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McKiernan Creek in Alabama

Trip Overview

This trip takes place on McKiernan Creek. This area is also called "Donnagan Slough."
I put in at the Shoal Creek boat ramp near Killen. I crossed the Tennessee River and paddled West along the South bank of the river for approximately one knot.

I entered McKiernan Creek and began paddling downstream. I encountered no boat or jet ski traffic. McKiernan Creek is about two knots from the TN River to the River Road (also known as "Brick Road).

I did not see any vehicles parked at the bridge - an unsanctioned, but common fishing area. Had there been any vehicles present, I would have paused under the bridge and called out before I came out from under the bridge - one time I failed to do so and was nearly struck by a fisherman's lure as he cast into the slough. The area South of the bridge is known by locals as "Donnegan Slough."

There were two herons fishing and I admired their simple grace and effectiveness. Although I stopped paddling and tried to observe them quietly, they were clearly displeased with my presence, squawked very loudly, and took wing.

The wide section of the slough is a semicircular area about 50 yards in width. This area has some extremely shallow sections in periods of little rain. My area has had some rain lately, and this area was easy to paddle.

The South end of the slough is fed by three small creeks. I entered the first creek. There was another beautiful blue heron fishing. I was able to sit and watch the large bird for several minutes before it loudly took wing.

I paddled upstream until my progress was blocked by a fallen tree. I tied my boat to the tree and sat on my stern deck for a water break.

After my break, I explored the other two creeks. There were two beaver on the middle creek and they allowed me to get quite close to them. This creek has turtles in warm weather, but I did not see any on this trip. Beaver are supposedly nocturnal, but I have seen them repeatedly on this creek during daylight hours.

I paddled until my path was again blocked by a fallen tree - only a few minutes. The creek was to narrow to turn my 16' kayak around, so I had to paddle backwards some way to find a turnaround. The creek was narrow; I had to exit my kayak and manhandle it to turn it around.

I headed for the third creek and began to paddle up it. A blue heron was poised on a tree branch about twenty yards upstream. I must have been close to its nest, as it berated me loudly and took off with its wings beating angrily. The creek was beautiful in cool weather.

I paused at an area of the creek where I had a startling encounter during the summer. There is an area of bank lined with snake holes. I had paused there during a warm weather trip, lingering in one of those moments with no aircraft or road traffic noise. I lingered so long and so quietly that I actually observed two snakes leaving their holes and entering the water. They were nonvenomous - there are venomous snakes in the slough and creeks and the two kayakers I know refuse to accompany me to "the slough" for that reason.

I waited in the same area, but it is cool weather and there were no snakes to be seen. I paddled backward until I found a spot I could turn around without exiting my vessel and headed back to the slough.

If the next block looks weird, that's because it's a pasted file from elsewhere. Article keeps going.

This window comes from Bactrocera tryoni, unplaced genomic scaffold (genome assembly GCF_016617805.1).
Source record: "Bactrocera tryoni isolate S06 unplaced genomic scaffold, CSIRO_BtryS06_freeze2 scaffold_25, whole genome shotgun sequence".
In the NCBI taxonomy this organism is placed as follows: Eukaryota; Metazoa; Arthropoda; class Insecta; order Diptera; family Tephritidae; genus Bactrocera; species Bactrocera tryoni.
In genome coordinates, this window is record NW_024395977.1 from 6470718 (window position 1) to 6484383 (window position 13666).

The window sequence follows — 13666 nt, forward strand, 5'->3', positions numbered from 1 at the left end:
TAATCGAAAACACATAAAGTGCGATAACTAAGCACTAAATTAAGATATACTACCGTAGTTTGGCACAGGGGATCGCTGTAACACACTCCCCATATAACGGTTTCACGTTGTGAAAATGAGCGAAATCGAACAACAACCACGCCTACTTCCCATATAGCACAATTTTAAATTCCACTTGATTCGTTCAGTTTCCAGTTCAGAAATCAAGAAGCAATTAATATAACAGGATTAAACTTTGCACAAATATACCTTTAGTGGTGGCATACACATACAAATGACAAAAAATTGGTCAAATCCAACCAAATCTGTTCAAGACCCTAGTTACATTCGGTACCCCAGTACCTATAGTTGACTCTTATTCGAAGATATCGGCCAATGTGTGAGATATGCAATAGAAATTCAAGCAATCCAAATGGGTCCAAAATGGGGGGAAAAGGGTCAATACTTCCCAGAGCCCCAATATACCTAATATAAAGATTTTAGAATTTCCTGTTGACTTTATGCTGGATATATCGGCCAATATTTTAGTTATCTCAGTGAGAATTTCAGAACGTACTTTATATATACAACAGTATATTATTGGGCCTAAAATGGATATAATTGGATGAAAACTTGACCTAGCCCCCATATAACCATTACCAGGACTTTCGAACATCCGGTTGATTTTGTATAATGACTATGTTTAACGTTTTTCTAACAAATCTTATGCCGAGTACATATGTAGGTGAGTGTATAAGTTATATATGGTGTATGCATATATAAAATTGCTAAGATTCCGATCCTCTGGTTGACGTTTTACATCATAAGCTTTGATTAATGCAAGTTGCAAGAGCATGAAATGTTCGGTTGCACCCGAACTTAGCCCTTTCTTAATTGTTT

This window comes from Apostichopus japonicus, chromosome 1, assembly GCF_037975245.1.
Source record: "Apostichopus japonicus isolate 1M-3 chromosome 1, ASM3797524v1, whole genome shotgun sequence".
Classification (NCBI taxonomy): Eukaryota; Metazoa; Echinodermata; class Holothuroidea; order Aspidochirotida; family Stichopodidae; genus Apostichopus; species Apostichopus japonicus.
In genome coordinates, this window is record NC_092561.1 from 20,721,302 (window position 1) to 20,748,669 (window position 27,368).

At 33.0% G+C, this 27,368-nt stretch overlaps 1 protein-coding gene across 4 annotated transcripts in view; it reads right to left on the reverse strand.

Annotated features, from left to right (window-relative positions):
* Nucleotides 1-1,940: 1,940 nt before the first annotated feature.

I paddled around the slough for a few minutes and then headed back to the river. My trip upstream McKiernan Creek to the TN River was uneventful other than a crescendo of barking dogs.

I paused at the entrance to the river and saw that there was no commercial traffic nor any speeding boaters. The river crossing was moderately difficult as I was paddling upstream and there was a noticeable current, probably 4-6 knots. There is a good bit of fetch there, and I had to a little wind to contend with as well. The TN River is about a knot wide at this point and it is an invigorating bit of paddling - I always paddle quickly when making a river crossing - I have encountered too many barge tows to assume that I am the only one on the water just because the weather is cold or it is a weekday.

I made the crossing without incident and paddled up Shoal Creek to the boat ramp next to the marina. One of the live-aboard boaters had his dog out and the dog swam up to me in a harmless, curious manner. It was a beautiful black lab and I thought about tying my boat off and swimming with the dog. The dog and owner had disappeared by the time I tied off and walked over to the marina. I started to call out for them, but thought that might be intrusive.

I loaded up and headed for home. This was a nice little trip. It is always great to see wildlife. Getting so close to the two beaver was really nice. I would like to go back at night and observe the beaver, but there is so much substructure in the water that it is a daylight only trip.

McKiernan Creek/Dunnegan Slough is practically unknown to kayakers. Be aware of venomous snakes in warm weather - they WILL be there.
This is a short trip, but the small creeks off the slough are restorative. Recommended.


Boat ramp. Concrete sea wall with tires and mooring rings to tie off kayak. It is always littered and dirty there. Be careful for broken glass and fishhooks laying about.

There are no lights, but this is probably not a location to paddle at night - even with a companion. There is often substructure at various points on Shoal Creek.




Lee Hwy @ Shoal Creek Bridge. Boat ramp is on the SWest corner of Lee Hwy and Shoal Creek, immediately West of the marina.

  • Skill Level: Intermediate
  • Water Type: River/Creek (Up to Class II)
  • Group Rates: No

Locations on this Trip